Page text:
Over the years, the Kashmir region has witnessed long-term violence in which deaths and destruction have become a regular scene to watch, and it has not escaped artists' attention. Kashmiri female artists aim to change the social abnormalities that they have experienced due to these decadeslong conflicts in which they grew through their art. Artist Badarunisa Bhat, 25, is one of these artists and wants to escape the pain through spirituality in her work.
Bhat started to love painting at a very early age, and it was her grandfather who taught her about spirituality, the works of 13th century Sufi mystic, poet and Islamic scholar Mevlana Jalaluddin Rumi and Islamic literature. "My inclination toward spiritual art has been shaped by the surroundings in which I grew up. When I was a teenager, I started reading about Islamic literature, particularly about Rumi, and that influenced me a lot as an artist," Bhat told Anadolu Agency (AA) at her home.
"You are not just a drop in the ocean, you are the ocean in a drop," Bhat quoted Rumi as an inspiration for her artistic spiritual journey to find God.
In the Muslim-dominated capital city of Srinagar, the paintings on her home's walls depict the mystic work that Bhat has created over the years since she got involved in this form of art. She said the illuminating light of the moon in most of these paintings depicts the straight path that people yearn for or want to take to realize themselves.
"My paintings give some kind of relief from the grief, pain and loneliness that the women are facing in this torn region through decades of conflict and social discrimination. It is just the divine force that can soothe our wounded heart," she said.
Her art somewhat resembles that of great Kashmiri female poets such as Lal Ded, also known as Laleshwari, Habba Khatoon, also known by the honorary title the Nightingale of Kashmir, whose body of works mainly revolved around social discrimination and suffering but finding escapism in being near God.
Bhat believes suffering affects every sensitive soul, with artists, poets and others equally impacted, and her works are the feelings that she paints on the canvas.
Afifa Makhdoomi, another female artist from the region, started painting in school, like Bhat. "I started drawing in school and gradually became more passionate about it in the later years of my life, despite facing rejection from my family at one point," she said.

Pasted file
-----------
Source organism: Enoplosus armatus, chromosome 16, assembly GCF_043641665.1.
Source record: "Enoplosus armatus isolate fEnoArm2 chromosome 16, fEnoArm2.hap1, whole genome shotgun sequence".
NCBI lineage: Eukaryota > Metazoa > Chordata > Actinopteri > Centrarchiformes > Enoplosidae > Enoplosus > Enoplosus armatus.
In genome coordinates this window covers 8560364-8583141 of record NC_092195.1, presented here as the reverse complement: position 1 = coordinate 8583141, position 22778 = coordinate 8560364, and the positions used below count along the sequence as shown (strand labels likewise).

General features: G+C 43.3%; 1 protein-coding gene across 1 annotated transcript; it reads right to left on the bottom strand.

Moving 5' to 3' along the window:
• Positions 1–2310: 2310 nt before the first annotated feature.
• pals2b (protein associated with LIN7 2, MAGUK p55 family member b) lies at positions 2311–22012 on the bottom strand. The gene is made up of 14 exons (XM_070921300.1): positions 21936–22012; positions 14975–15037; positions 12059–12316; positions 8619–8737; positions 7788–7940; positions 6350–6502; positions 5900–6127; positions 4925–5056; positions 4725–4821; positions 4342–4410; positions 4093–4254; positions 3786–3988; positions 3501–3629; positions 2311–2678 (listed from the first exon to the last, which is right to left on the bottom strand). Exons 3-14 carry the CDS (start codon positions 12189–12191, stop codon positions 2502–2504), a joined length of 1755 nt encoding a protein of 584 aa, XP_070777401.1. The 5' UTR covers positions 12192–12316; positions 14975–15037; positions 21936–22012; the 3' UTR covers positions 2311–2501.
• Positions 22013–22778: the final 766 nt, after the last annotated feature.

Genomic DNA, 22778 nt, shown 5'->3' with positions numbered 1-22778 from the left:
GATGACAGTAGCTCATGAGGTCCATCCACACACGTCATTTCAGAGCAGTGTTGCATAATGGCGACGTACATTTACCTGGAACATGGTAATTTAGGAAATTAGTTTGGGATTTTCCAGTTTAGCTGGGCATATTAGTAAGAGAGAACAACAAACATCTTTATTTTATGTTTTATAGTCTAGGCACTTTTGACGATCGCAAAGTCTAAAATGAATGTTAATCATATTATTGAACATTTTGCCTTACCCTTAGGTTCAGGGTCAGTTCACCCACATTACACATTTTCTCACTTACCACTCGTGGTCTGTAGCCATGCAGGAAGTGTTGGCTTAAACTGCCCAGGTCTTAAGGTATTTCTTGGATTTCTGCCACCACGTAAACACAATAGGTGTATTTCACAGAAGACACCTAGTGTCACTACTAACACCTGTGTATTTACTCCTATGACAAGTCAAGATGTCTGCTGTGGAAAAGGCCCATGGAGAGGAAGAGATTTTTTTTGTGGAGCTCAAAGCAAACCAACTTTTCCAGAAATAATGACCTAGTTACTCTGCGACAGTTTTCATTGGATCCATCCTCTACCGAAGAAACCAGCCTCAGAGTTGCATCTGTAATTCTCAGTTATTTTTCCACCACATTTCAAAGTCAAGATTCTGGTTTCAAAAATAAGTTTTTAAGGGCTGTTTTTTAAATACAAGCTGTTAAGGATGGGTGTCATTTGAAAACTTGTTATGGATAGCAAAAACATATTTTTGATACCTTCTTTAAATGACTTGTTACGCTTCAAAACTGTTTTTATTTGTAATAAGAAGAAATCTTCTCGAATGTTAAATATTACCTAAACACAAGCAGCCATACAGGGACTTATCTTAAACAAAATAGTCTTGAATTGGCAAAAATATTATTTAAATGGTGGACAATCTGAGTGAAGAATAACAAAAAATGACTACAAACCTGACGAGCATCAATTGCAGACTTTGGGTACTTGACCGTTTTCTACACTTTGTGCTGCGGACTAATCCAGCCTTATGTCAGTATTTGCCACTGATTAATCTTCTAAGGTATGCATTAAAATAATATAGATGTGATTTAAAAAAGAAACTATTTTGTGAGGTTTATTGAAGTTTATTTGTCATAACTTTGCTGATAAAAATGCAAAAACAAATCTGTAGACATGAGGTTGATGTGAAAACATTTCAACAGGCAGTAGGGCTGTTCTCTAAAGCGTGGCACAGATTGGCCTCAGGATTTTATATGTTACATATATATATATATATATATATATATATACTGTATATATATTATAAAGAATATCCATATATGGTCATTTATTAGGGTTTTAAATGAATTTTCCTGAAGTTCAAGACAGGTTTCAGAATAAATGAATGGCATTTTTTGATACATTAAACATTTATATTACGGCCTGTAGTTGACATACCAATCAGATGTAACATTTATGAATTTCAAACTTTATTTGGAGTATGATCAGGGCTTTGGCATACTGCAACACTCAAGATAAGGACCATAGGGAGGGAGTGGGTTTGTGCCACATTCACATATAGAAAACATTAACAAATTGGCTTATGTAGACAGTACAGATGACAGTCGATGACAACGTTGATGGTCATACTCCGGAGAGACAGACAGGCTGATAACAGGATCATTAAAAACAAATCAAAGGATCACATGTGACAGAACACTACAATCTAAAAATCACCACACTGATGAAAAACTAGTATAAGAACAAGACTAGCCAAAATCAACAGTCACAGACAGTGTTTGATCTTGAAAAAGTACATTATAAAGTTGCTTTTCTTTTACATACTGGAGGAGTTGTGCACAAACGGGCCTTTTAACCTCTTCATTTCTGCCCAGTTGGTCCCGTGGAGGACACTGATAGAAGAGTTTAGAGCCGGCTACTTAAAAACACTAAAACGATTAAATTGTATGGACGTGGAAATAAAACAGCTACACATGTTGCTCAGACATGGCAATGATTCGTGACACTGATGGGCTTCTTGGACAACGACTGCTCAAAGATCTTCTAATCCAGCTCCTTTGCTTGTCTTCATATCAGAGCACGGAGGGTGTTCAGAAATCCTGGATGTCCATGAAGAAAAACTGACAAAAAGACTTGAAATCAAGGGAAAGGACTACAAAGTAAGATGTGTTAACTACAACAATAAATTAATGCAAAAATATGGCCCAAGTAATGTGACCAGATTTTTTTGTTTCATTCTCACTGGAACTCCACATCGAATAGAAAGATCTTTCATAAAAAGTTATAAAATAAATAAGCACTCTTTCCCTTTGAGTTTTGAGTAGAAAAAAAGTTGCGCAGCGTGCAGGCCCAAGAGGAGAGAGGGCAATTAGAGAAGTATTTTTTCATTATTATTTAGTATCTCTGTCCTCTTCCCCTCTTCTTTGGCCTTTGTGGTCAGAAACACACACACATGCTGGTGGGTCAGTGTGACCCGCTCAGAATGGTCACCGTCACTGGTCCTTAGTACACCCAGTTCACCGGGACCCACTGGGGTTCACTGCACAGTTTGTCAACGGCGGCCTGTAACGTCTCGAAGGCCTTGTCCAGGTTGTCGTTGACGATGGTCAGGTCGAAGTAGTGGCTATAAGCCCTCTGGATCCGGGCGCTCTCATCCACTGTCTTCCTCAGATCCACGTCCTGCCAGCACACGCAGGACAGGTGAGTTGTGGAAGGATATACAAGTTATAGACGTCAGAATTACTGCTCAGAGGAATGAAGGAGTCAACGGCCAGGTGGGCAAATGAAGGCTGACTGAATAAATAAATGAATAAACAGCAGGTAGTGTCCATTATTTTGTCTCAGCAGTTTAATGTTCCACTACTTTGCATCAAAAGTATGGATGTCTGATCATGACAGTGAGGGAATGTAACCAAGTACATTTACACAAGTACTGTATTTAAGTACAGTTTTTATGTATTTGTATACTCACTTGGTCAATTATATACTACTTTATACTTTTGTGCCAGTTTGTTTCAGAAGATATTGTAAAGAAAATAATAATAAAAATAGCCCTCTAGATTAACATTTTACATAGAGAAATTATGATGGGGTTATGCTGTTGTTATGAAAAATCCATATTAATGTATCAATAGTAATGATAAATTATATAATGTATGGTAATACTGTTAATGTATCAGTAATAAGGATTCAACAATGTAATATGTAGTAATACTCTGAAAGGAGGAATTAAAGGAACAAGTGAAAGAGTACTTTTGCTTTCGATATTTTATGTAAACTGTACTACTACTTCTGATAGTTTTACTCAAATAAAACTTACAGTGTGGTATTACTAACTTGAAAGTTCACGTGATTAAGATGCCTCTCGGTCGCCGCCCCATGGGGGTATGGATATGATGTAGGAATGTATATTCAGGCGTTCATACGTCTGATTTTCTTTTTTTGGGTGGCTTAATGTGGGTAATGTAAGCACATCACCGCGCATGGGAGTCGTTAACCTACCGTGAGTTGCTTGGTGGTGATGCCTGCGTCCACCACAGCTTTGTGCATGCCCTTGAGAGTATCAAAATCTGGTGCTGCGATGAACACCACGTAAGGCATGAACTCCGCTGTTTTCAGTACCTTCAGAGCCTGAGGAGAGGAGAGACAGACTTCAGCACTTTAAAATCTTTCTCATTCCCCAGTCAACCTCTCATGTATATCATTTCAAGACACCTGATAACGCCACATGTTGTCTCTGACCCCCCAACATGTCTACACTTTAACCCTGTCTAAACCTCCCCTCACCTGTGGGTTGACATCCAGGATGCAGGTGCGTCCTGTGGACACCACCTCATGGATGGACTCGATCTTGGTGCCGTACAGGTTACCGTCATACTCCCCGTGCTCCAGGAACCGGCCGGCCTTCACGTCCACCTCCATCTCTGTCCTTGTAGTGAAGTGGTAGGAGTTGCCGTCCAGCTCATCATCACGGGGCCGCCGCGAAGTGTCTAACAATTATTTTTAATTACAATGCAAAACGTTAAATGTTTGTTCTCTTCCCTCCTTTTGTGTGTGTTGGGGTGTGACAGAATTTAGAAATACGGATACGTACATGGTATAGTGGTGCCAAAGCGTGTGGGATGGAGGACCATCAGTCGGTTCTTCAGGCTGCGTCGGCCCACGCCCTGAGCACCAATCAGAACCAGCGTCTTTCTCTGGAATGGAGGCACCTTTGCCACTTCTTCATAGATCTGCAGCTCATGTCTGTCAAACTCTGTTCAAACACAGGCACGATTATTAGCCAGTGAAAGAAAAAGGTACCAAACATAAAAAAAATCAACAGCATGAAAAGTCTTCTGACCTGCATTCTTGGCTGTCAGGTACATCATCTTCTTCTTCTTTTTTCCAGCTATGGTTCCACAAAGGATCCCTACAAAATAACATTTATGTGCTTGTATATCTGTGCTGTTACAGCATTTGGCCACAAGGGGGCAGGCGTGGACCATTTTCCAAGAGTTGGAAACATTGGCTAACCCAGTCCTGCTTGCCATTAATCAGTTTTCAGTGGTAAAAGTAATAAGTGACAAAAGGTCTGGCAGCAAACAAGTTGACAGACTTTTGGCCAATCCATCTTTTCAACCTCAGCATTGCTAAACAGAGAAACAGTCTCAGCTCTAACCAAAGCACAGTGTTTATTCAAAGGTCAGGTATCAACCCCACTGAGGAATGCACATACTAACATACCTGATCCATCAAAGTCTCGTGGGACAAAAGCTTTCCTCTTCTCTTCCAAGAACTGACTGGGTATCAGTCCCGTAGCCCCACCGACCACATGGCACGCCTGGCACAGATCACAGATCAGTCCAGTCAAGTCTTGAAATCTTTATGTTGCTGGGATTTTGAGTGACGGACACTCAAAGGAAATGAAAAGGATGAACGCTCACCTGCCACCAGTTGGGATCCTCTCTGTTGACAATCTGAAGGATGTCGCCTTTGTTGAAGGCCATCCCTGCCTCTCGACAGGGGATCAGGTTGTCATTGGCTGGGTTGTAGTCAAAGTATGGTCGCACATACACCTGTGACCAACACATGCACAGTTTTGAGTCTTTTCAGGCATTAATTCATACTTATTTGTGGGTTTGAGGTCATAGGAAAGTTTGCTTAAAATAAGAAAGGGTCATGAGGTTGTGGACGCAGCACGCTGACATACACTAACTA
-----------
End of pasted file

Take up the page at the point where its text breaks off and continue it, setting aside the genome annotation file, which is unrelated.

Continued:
Most of Makhdoomi's works are in black and white, pulling the viewer's immediate attention to the subject. "I use a monochromatic art form just to depict what the subject is going through, and I have chosen this art based on the events we are witnessing over the years," she said.
The paintings at her home tell many stories about the turmoil, depicting consequences of conflict like the effect of pellet guns and schools. "As an artist, you cannot escape what is happening around you, and this comes out naturally for the artist when they feel for it," she said.
Her works revolve mostly around conflict, women's issues, depression and children, but they are risky too. She said her artworks related to conflict have never been well received by people living outside her region. "I used to get threats from many people on social media asking me why I paint such things."
She pointed to a painting of an eyeball perforated by pellets. It was during the 2010 unrest when the Indian government forces used pellet guns to control the demonstrations in the region, and since then thousands have been left blinded as a result of their use.
Makhdoomi, who is pursuing a postgraduate degree in applied arts, said artists like her who want to showcase reality in the form of art face major risks. She has somewhat shifted her focus now to women's issues, which are deeply rooted in society.
"Women are still taken for granted, and their emotions and mental wellbeing are still being played with. I want to paint all these, and I am doing it," she said in an affirmative tone.
Both Bhat and Makhdoomi want to excel at what they do. They have already received recognition for their work through many awards.
Bhat said one of her paintings is on display at Ankara University in Turkey. Besides, she has sold her artwork in Australia and other countries. Makhdoomi also organized different art exhibitions of her works in many countries, particularly in Europe. "Through art, a message can cross any boundary, and if somehow my work portrays that message, I will consider myself to have succeeded in my art," she said.
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